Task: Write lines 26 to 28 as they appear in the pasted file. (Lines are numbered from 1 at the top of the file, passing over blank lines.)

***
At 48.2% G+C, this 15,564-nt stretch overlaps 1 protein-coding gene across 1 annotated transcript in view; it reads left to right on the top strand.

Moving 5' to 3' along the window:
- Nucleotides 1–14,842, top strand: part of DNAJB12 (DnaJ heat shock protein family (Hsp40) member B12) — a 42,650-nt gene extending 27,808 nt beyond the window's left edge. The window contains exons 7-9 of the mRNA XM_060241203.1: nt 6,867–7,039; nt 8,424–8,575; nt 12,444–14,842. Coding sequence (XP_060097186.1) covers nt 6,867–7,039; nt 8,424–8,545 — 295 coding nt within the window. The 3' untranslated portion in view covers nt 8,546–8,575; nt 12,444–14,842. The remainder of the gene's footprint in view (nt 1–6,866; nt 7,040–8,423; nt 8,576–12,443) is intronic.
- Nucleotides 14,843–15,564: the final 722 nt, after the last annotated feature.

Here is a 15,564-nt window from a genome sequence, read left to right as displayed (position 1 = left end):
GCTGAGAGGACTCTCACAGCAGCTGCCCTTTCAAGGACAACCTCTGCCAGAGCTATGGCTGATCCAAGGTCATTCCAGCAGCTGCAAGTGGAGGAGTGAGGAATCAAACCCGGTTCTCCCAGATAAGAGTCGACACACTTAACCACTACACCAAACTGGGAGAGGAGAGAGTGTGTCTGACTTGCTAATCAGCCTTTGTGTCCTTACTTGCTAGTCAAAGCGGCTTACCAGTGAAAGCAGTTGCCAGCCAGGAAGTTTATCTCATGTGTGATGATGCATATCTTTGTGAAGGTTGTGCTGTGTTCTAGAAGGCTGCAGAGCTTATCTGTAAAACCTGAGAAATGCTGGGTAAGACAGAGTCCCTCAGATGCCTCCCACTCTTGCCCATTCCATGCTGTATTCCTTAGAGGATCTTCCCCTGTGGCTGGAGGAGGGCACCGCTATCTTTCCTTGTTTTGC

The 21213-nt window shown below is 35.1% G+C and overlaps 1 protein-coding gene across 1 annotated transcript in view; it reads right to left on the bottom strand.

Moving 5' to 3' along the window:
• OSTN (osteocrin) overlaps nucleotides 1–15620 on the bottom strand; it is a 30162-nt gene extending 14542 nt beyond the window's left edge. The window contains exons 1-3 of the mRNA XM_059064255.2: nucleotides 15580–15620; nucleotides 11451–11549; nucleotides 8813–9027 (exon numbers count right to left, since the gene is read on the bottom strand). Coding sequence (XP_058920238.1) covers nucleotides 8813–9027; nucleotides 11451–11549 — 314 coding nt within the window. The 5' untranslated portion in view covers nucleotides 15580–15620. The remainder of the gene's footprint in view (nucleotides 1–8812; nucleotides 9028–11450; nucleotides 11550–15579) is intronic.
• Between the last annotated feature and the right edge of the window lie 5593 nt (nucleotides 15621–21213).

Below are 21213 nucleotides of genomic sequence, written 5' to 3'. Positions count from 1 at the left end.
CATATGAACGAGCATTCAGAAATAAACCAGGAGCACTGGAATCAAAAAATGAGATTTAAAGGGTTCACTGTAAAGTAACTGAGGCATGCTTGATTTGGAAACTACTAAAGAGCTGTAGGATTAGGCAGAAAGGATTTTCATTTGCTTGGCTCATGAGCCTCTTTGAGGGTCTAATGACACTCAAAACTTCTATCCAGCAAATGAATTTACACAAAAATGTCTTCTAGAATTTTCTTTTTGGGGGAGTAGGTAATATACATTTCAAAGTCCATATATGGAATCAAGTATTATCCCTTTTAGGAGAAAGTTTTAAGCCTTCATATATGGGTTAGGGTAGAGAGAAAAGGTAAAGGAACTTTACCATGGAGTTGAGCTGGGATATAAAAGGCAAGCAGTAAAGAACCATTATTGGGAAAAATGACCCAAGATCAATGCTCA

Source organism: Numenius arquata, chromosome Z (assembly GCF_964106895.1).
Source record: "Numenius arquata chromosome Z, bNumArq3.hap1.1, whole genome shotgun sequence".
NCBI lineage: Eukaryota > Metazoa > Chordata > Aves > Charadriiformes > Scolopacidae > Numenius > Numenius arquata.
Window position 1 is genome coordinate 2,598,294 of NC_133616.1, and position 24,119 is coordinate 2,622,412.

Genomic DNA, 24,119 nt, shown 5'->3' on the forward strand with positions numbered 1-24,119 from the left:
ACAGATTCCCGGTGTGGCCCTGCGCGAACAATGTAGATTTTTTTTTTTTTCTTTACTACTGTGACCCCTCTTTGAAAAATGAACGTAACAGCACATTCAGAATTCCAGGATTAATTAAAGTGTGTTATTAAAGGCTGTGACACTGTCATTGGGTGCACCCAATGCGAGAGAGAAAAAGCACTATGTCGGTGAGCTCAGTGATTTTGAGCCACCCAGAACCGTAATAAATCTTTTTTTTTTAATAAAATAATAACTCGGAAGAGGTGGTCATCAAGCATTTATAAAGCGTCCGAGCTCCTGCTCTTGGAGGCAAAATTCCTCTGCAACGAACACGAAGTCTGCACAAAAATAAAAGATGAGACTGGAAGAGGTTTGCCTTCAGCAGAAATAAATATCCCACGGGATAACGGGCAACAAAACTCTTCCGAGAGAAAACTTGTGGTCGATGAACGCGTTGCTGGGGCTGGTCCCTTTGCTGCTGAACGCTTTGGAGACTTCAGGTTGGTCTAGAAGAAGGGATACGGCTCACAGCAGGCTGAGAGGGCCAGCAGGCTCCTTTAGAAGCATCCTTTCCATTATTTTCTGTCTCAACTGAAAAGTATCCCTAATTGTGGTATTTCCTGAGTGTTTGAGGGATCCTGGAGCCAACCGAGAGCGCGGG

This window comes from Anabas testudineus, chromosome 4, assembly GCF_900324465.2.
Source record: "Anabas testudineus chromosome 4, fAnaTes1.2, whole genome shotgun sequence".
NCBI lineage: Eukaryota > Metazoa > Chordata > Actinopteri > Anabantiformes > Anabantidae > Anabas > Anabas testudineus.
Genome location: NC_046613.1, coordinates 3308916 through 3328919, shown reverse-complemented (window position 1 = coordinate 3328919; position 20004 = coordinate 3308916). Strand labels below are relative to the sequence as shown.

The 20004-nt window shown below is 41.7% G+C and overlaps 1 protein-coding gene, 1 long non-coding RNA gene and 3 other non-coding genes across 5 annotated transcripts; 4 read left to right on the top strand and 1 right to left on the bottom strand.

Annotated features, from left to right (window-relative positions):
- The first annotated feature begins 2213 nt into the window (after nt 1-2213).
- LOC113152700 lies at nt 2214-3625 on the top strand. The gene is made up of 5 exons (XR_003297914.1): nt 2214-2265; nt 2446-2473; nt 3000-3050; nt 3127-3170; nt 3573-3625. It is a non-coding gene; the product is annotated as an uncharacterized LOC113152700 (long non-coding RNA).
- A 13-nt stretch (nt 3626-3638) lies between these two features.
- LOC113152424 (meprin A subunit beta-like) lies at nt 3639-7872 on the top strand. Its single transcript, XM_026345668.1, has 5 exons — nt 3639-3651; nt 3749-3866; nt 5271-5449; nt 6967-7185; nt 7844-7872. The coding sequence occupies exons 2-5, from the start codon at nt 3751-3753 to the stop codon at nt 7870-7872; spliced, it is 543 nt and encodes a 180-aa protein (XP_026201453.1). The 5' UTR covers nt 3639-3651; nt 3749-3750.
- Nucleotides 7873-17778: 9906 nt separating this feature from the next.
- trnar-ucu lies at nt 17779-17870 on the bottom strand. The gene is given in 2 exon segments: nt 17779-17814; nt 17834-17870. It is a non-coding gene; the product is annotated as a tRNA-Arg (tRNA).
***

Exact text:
- LOC113152700 lies at nt 2214-3625 on the top strand. The gene is made up of 5 exons (XR_003297914.1): nt 2214-2265; nt 2446-2473; nt 3000-3050; nt 3127-3170; nt 3573-3625. It is a non-coding gene; the product is annotated as an uncharacterized LOC113152700 (long non-coding RNA).
- A 13-nt stretch (nt 3626-3638) lies between these two features.
- LOC113152424 (meprin A subunit beta-like) lies at nt 3639-7872 on the top strand. Its single transcript, XM_026345668.1, has 5 exons — nt 3639-3651; nt 3749-3866; nt 5271-5449; nt 6967-7185; nt 7844-7872. The coding sequence occupies exons 2-5, from the start codon at nt 3751-3753 to the stop codon at nt 7870-7872; spliced, it is 543 nt and encodes a 180-aa protein (XP_026201453.1). The 5' UTR covers nt 3639-3651; nt 3749-3750.